Nevertheless, when parliamentarian Sergei Gavrilov, a Russian communist and the IOA president, took the place of the Georgian Parliament Speaker to chair the assembly meeting – the very place from which Georgian independence was once proclaimed – his action provoked a powerful outburst of violent anti-Russian protests ranging with hysteria. While acting in line with the IOA rules of procedure and in order to carry its scheduled meeting, the Russian parliamentarian unintentionally sparked the worst public unrest in Georgia in years.

Disorganized and spontaneous, the protests have shortly transformed into action against the ruling power and the national agenda outweighed the anti-Russia sentiments by bringing into focus the long-awaited decisions on issues kept on standby by the party in power.

The impotence of power

The image of a nation leader fades easily when progress slows down and the future stops looking bright. This is what's been going on in Georgia for the last couple of years, while the Georgian Dream party government has increasingly been losing its popularity and mass support.

Having come to power on the wave of public discontent with the policies of the Saakashvili government and bright hopes the people of Georgia associated with them, the Georgian Dream party has largely failed to deliver on their election promises and meet the expectations of its electorate. The growing discontent revealed itself in the course of the autumn 2018 presidential elections when the Georgian Dream, the party in power, nearly lost to the candidate of the opposition block in the first round. Having miraculously recovered, it gained a victory in the second one and brought to office, as the country president, its candidate Salome Zhurabishvili to enjoy nevertheless a rather ceremonial authority curtailed in line with the newly introduced modifications into the Georgian constitution. According to them, the actual power in the country is now in the hands of the prime minister and the government. Their ability to cool down public unrest has currently revealed itself as questionable.

As of now, the protests continue and their main place of action is the square in front of the parliament that brings together in the evening thousands of young activists from various nongovernmental organizations and university students. Hardly politically motivated originally, these people have eventually become a factor of Georgia's political life and enjoy, by now, clear support of Georgia's opposition.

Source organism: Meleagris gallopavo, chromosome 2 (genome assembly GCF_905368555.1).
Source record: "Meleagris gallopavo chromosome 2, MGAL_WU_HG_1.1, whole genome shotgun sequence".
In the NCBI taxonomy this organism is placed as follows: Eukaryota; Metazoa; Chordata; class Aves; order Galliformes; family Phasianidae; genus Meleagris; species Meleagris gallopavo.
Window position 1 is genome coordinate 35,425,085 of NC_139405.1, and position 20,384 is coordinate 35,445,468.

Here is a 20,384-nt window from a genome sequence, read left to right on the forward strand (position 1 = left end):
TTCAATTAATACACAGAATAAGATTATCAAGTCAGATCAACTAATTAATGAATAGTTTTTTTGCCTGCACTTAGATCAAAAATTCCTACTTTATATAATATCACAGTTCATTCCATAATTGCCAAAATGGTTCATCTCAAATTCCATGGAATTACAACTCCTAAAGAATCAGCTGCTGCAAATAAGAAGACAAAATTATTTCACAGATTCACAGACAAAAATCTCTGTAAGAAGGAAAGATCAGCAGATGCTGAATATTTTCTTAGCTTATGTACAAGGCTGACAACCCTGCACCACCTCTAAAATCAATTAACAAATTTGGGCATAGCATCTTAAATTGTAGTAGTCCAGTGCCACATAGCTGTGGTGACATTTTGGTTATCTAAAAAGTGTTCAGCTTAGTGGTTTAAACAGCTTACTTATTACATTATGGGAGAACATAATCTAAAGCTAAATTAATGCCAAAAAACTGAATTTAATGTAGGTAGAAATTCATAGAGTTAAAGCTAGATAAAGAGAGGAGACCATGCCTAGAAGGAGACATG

In the meantime, confusion is apparent within the close circle of oligarch Bidzina Ivanishvili, the Georgian informal ruler. One of his close supporters, Kaha Kaladze, the mayor of Tbilisi and a former player of the Milan football club, has publicly admitted that they made a "terrible mistake" by inviting to Georgia, Russian parliamentarian Gavrilov, while ex-Prime Minister Georgi Kvirikashvili, once a top-manager of the Ivanishvili financial empire, has called on the ruling authorities to meet the protesters' demands including early elections in the parliament.

By now, the protesters' demands have been partially met, and the next elections are vowed to be held by the party lists exclusively to ensure a multi-party presence at the next Georgian Parliament. An introduced zero threshold is no less important as well. It ensures that some 10-15 parties will be represented in the next parliament to make coalitions and establishing de facto a multi-party democracy and a coalition government.

For the young Georgian democracy this is a major gain and the country people have been striving for it for years. Weird as it is, the long-awaited compromise on reforming the election system has finally occurred by the impact of an outburst of the anti-Russian hysteria provoked by the incident at the Georgian Parliament. Still, it's early to consider the crisis resolved, and the protesters continue while the interior minister remains in office.

Russia's reaction

Russia enjoys a reputation of being tough when its security is concerned. It's considered the act of physical abuse of its citizen, communist and orthodox parliamentarian Gavrilov, as hostility and aggression and the outburst of the anti-Russian sentiments as an insult. President Putin instantly signed a ban, effective from July 8, on-air communication with Georgia by the Russian and Georgian carriers, while the travel agencies were recommended to "abstain" from selling their tours to Georgia under the pretext of concern over the Russian citizens' security.

The unfortunate development shocked the Russian establishment while revealing once again that close and fiduciary relations get ruined easily but recover slowly and painfully.

* Freelance journalist living in Istanbul